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The History of Middle-earth (chibi version) - Part 156 - Whispers

11th September 2014 (21:17)

I'm going with Orodreth, son of Angrod, son of Finarfin, son of Finwë here, for the record. Also, the events shown in this series of cartoons are actually taking place over the course of about 350 years, hence why it takes a while for people to work out what's going on.

'Leadership principle' in German is Führerprinzip. Unfortunately, the Elves haven't realised that taking advice on political philosophy from Melkor is a bad idea, though hopefully Finarfin, at least, doesn't seem entirely convinced...


Part 156: Whispers


Next time: Part 157: Muttering

Chibis by tektek.org
Original story by and copyright to J R R Tolkien, ed. C Tolkien: Primarily based on the Silmarillion, but incorporating ideas from the 12-volume History of Middle Earth series.
Questions and comments welcome!

Comments

Posted by: Igenlode Wordsmith (igenlode)
Posted at: 11th September 2014 23:15 (UTC)

face-hardening, or case-hardening...?

Posted by: StephenT (stormwreath)
Posted at: 11th September 2014 23:25 (UTC)

Two different terms for the same thing. (Face-hardening is the expression usually associated with armour plate, to be specific.)

Posted by: Garth St.Claire (Garth St.Claire)
Posted at: 12th September 2014 07:01 (UTC)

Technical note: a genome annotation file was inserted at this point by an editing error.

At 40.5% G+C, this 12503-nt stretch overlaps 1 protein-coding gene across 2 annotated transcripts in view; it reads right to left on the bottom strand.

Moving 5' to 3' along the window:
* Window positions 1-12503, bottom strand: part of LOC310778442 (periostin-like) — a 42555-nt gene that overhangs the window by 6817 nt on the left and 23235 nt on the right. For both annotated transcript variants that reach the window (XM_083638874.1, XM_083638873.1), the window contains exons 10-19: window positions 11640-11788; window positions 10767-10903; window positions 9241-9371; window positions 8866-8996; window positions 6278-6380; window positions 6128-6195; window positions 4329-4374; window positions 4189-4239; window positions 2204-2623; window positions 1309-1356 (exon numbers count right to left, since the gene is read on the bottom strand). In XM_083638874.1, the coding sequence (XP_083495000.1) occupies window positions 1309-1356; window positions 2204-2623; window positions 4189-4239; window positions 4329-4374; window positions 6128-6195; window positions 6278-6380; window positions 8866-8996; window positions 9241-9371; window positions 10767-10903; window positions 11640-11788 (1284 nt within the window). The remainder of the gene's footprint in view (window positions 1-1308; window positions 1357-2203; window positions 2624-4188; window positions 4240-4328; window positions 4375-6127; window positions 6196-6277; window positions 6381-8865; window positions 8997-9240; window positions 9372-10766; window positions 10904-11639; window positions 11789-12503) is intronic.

I like how Nerdanel has slowly been drifting towards Indis :-D Yes Nerdanel, come to the side of good, we've got Lembas!

Boy, how exactly Melkor sold the Noldor on weapons has been a favourite topic of speculation for me. Personally I often saw him appealing to their craftsmanship and drive to compete and excel. So he taught them how they could create armors and weapons with intricate ornaments, portrayed sword-fighting just as another type of sport and perhaps even a form of tournaments and joust (though that last one might be a bit too High Medieval to fit into Middle Earth) still it's easy to imagine the Noldor to be enthusiastic about flying banners competitions and crownings of champions and such...

Posted by: StephenT (stormwreath)
Posted at: 12th September 2014 18:40 (UTC)

I think pretty much the same. He'd initially present it to them as a matter of purely technical skill, an intellectual exercise and a challenge to their craftsmanship. Swordsmanship would be, as you say, a sport and a method of honing your body.

There might also be an element of "You'll need weapons if you ever decide to reclaim your birthright and go back to Middle-earth to take it back from the Men who will steal it from you.

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